Finding a voice through film | November 29, 2013 | Palo Alto Weekly | Palo Alto Online |

Palo Alto Weekly

News - November 29, 2013

Finding a voice through film

An after-school program teaches high schoolers how to make documentaries, tell their stories

by Elena Kadvany

In "Janet and Wendy's Story," two students at Menlo-Atherton High School talk to a video camera, held by a fellow student, about being teen mothers.

The camera follows them into intimate situations: their families' homes, one baby's 1-year birthday celebration, the other's bath time.

The eight-minute documentary, made by Nimsi Garcia, is one of many films that have been created by students in New Voices for Youth, an after-school media-production training program based out of Menlo-Atherton High School. Other documentary topics — all brainstormed and chosen by the students themselves — have included cliques, de-facto social segregation and transitioning to high school.

New Voices for Youth, organized by the Leagues of Women Voters of South San Mateo County and Palo Alto, teaches groups of 10 to 12 students each year how to create a short documentary film, from start to finish. Twice a year, students are recruited, with pizza meetings and film showings, for the voluntary program. Each session runs for eight to 10 weeks.

New Voices received a $2,500 grant last year from the Palo Alto Weekly Holiday Fund, to support the program's current film project, which focuses on young men and sexual responsibility.

Though the films, all about 10 minutes in length, are the tangible end products, New Voices for Youth's larger purpose is all in the name.

"We wanted to give kids a voice," said Kathleen Weisenberg, one of the League of Women Voters members who created the program in 2004. "We wanted the kids to focus on an issue that they really cared about and could educate the rest of us about."

Two program directors — Tanuj Chopra, a filmmaker from Palo Alto, and Ana Angel, service coordinator and technology education specialist with the Palo Alto Housing Corporation — teach the ins and outs of filmmaking once a week: how to use a camera, interview someone, research, edit in Final Cut Pro, upload footage online.

"We don't try to hover over too much on them, which is cool because they end up coming up with something that they want to do," Angel said.

"I'm a little less interested in them making the perfect or the greatest or the best production," Chopra said. "I want them to have exposure and feel like they created it themselves. That's the general philosophy."

Most New Voices students have never been exposed to film production before.

"There's still a gap between what these kids are capable of doing and what's available to them in the classroom a lot of times," Chopra said. "The kids who do want to make videos and (do) editing are filmmakers by heart; they're in those classes specifically. But I think that a lot of these kids, especially a lot of girls in this program, they don't always get opportunities with technology in the classroom."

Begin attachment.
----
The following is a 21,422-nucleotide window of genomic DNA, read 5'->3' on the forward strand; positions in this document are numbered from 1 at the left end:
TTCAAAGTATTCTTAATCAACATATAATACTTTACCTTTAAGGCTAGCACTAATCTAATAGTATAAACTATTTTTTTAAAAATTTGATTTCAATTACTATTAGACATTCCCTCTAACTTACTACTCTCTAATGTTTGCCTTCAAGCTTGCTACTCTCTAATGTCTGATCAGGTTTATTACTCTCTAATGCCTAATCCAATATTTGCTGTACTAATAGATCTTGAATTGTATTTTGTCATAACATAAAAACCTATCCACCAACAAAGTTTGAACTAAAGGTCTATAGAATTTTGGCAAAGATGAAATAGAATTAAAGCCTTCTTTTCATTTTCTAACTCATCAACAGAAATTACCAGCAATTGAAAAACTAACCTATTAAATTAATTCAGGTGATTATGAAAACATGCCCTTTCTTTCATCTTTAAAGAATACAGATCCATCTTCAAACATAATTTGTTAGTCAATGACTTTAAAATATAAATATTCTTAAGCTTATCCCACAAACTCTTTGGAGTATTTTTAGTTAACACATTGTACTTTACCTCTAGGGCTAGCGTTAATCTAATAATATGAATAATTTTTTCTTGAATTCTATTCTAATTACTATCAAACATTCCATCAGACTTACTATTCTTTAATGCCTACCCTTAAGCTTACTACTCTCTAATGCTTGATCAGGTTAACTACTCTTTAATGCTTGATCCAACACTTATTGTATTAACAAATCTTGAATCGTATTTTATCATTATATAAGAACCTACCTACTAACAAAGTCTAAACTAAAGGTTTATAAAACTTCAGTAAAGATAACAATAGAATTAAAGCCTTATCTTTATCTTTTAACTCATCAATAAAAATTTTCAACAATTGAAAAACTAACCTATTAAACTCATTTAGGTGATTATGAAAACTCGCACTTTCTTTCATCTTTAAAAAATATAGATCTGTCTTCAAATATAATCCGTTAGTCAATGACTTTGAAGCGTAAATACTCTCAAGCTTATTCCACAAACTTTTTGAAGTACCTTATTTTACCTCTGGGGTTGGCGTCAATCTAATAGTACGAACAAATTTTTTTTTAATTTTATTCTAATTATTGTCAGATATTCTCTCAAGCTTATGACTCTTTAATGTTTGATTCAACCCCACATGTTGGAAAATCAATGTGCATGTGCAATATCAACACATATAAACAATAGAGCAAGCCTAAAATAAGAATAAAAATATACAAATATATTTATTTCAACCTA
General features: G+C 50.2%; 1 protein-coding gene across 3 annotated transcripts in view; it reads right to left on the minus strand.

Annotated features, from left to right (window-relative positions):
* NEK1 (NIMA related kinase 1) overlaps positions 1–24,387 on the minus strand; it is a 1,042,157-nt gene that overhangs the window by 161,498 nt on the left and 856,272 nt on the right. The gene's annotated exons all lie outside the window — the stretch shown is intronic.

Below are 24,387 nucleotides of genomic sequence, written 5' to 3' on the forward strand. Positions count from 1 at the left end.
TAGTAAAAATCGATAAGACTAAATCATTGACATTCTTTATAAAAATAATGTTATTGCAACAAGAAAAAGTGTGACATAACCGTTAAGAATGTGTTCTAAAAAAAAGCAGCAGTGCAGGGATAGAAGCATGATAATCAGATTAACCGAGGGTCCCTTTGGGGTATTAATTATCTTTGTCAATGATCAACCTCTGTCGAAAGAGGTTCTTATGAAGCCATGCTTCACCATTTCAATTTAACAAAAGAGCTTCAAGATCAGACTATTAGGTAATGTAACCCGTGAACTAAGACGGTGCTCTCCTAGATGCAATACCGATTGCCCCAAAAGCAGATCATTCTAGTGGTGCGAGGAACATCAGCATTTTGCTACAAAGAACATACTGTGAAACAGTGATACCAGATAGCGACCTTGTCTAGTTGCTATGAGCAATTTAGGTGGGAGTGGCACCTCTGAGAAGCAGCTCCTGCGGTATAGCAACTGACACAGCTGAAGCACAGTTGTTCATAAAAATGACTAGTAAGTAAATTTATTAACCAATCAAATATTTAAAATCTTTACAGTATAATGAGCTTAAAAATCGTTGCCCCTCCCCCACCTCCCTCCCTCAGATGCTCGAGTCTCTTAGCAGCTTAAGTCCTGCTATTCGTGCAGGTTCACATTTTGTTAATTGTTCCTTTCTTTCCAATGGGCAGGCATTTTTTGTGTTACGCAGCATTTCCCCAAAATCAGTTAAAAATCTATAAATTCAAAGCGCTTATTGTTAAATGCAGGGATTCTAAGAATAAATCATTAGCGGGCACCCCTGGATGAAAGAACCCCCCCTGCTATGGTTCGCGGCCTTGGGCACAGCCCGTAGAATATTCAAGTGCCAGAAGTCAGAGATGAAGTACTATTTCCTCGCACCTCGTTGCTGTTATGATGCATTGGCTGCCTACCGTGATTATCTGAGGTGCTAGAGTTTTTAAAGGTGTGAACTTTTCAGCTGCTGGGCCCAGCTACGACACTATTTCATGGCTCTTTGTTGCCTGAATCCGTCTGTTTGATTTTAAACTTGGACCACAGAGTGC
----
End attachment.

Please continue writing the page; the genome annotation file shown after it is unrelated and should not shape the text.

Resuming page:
Erik Amaya, a Menlo-Atherton graduate, joined New Voices with no film experience but left the program having interviewed for, filmed and edited multiple documentaries.

"I fully expressed the message that I wanted (to get) across," Amaya said of the three films he made.

The first film was about transitioning into high school and balancing new academic demands with "fun time."

"How do you manage?" he said he wanted to find out from fellow youth.

In the end, he said: "It felt great, having the ability to create a documentary and deliver a message that you wanted to deliver. I believe that was one of the greatest feelings I (had) had in such a long time."

Amaya is now a freshman at Canada College in Redwood City but stayed on with New Voices as an intern.

Nimsi Garcia, the student behind the teen mothers movie, said filmmaking taught her better time management. But more importantly, it gave her insight into other people's lives.

Garcia said she used to misunderstand teenage girls who get pregnant, assuming they had made poor decisions or were "not really thinking about their lives."

"But once I got to know (the girls in the film) ... they're people who are struggling and they're still doing so well," She said. "It's really cool. (The film) definitely made me aware of more things around me, and I think if a lot more people got into film it would open up doors to their community that they might not have known. It really connects people."

Garcia and another student's film, also on teen parenting, were screened at an annual Youth Tech Health Conference held in San Francisco this April. The two films are also shown in freshman sexual education classes at Menlo-Atherton and other schools in the Sequoia Union High School District, Angel said.

"It felt good to know, even though we have this small cluster of kids, that we could reach out well beyond it and hopefully have an impact," she said.

New Voices recently launched an campaign, aiming to raise $15,000 by Dec. 31.

"We have been struggling with funding, and in order to be able to continue at M-A, we have to be successful with this campaign," Angel said.

More information about the Holiday Fund, including how to donate, can be found on page 8.